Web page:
Strabo, Geography (English) (XML Header) [genre: prose] [word count] [Str.].
<<Str. 7.7.9 Str. 7.fragments.3 (Greek English(2)) >>Str. 7.fragments.14


The first prophets were men, and this the poet perhaps indicates, for he calls the persons interpreters, [Note] among whom the prophets [Note] might be classed. In after-times three old women were appointed to this office, after even Dione had a common temple with Jupiter.

Suidas, in order to court the favour of the Thessalians by fabulous stories, says, that the temple was transported from Scotussa of the Thessalian Pelasgiotis, accompanied by a great multitude, chiefly of women, whose descendants are the present prophetesses, and that hence Jupiter had the epithet Pelasgic. Cineas relates what is still more fabulous * * * * * * * * * * [With the exception of the following Fragments, the rest of this book is lost.]

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FRAGMENTS. [Note] 7.fragments.1

THE oracle was formerly at Scotussa, a city of Pelasgiotis, but was transferred to Dodona by the command of Apollo, after some persons had burnt down the tree. The oracular answers were not conveyed by words, but by certain signs, as at the oracle of Ammon in Libya. Probably the three doves made some peculiar flight, which, observed by the priestesses, suggested the oracular answer. Some say that, in the language of the Molotti and Thesprote, old women are called peliæ, and old men pelii, so that the celebrated doves were probably not birds, but three old women who passed an idle time about the temple. EPIT. 7.fragments.2

Among the Thesprotæ and Molotti old women are called peliæ, and old men pelii, as among the Macedonians. Persons at least who hold office are called peligones, as among the Laconians and Massilienses they are called ge- rontes. Hence it is asserted that the story of the doves in the oak at Dodona is a fable. E. 7.fragments.3

The proverb, The brazen vessel of Dodona, thus arose. In the temple was a brazen vessel, having over it a statue of a man (an offering of the Corcyræans) grasping in the hand a brazen scourge of three thongs, woven in chains, from which were suspended small bones. The bones striking continually upon the brazen vessel, whenever they were agitated by the wind, produced a long protracted sound, so that a person from the beginning to the end of the vibrations might proceed to count as far as four hundred. Whence also came the proverb, The Corcyræan scourge. [Note] EPIT. 7.fragments.4

Pæonia is to the east of these nations, and to the west of the Thracian mountains; on the north it lies above Macedonia. Through the city Gortynium and Stobi it admits of a passage to * * * (through which the Axius flows, and renders the access difficult from Pæonia into Macedonia, as

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the Peneus flowing through Tempe protects it on the side of Greece.) On the south, Pæonia borders on the Autariatæ, the Dardanii, and the Ardiæi; it extends also as far as the Strymon. E. 7.fragments.5

The Haliacmon [Note] flows into the Thermæan Gulf. E. 7.fragments.6

Orestis is of considerable extent; there is in it a large mountain which reaches to Corax [Note] of ætolia and to Parnassus. It is inhabited by the Orestæ themselves, by the Tymphæans, and by Greeks without the isthmus, namely, those who also occupy Parnassus, æta, and Pindus. As a whole, the mountain is called by one name, Boion, (Peum?) but the separate divisions bear various names. The ægean, Ambracian, and Ionian Seas are said to be distinguishable from the highest elevations, but this appears to me to be an extravagant assertion; for Pteleum rises to a considerable height, and is situated near the Ambracian Gulf, stretching on one side to the Corcyræan and on the other to the Leucadian Seas. E. 7.fragments.7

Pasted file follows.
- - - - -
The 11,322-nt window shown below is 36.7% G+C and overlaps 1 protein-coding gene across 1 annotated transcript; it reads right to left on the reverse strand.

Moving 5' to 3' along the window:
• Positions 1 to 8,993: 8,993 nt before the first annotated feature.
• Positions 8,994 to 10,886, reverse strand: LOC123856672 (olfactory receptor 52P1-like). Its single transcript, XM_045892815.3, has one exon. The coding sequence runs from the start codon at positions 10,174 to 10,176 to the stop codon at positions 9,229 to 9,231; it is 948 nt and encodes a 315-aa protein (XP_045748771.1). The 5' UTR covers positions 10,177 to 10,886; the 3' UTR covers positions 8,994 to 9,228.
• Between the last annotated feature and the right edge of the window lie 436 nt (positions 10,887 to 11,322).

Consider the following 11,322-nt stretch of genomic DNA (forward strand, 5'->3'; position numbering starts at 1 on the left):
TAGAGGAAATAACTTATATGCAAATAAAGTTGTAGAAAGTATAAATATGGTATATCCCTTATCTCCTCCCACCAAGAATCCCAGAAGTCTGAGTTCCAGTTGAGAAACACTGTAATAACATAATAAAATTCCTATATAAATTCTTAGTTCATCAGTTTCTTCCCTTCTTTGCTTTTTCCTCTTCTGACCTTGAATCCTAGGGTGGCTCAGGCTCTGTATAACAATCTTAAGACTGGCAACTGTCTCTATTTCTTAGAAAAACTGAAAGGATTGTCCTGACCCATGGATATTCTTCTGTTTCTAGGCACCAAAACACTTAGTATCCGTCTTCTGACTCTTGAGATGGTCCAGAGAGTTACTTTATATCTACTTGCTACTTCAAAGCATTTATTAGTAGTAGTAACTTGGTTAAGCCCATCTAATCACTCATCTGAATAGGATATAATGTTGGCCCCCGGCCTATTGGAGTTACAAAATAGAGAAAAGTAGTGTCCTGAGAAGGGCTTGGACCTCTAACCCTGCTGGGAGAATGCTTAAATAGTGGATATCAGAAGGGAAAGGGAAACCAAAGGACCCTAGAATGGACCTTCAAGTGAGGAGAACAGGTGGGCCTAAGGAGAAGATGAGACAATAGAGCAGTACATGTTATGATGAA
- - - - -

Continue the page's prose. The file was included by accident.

Corcyra, humbled by many wars, became a subject of ridicule, and passed into a proverb. E. 7.fragments.8

Corcyra was formerly a flourishing place, and possessed a considerable naval force, but went into decay through war and the oppression of its rulers. In later times, although restored to liberty by the Romans, it acquired no renown, but the taunting proverb was applied to it, Corcyra the Free, ease yourself where you please. EPIT. 7.fragments.9

Of Europe, there remains Macedonia, and the parts of Thrace contiguous to it, extending to Byzantium, Greece also, and the adjacent islands: indeed, Macedonia is a part of Greece. Following, however, the natural character of the country and its form, we have determined to separate it from Greece, and to unite it with Thrace, which borders upon it.——Strabo, after a few remarks, mentions Cypsela [Note] and the river Hebrus. [Note] He also describes a parallelogram in which is placed the whole of Macedonia. E. 7.fragments.10

Macedonia is bounded on the west by the sea-coast of the Adriatic; on the east by a meridian line parallel to this coast, passing through the mouth of the river Hebrus, and the city Cypsela; on the north by an imaginary straight line passing through the mountains Bertiscus, Scardus, [Note] Orbelus, [Note]

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Rhodope, [Note] and Hæmus. [Note] For these mountains extend in a straight line, beginning from the Adriatic, to the Euxine, forming towards the south a great peninsula, which comprehends Thrace, Macedonia, Epirus, and Achaia. On the south, Macedonia is bounded by the Egnatian Way, which goes from Dyrrachium eastwards to Thessalonica, and thus has very nearly the form of a parallelogram. EPIT.

Strabo, Geography (English) (XML Header) [genre: prose] [word count] [Str.].
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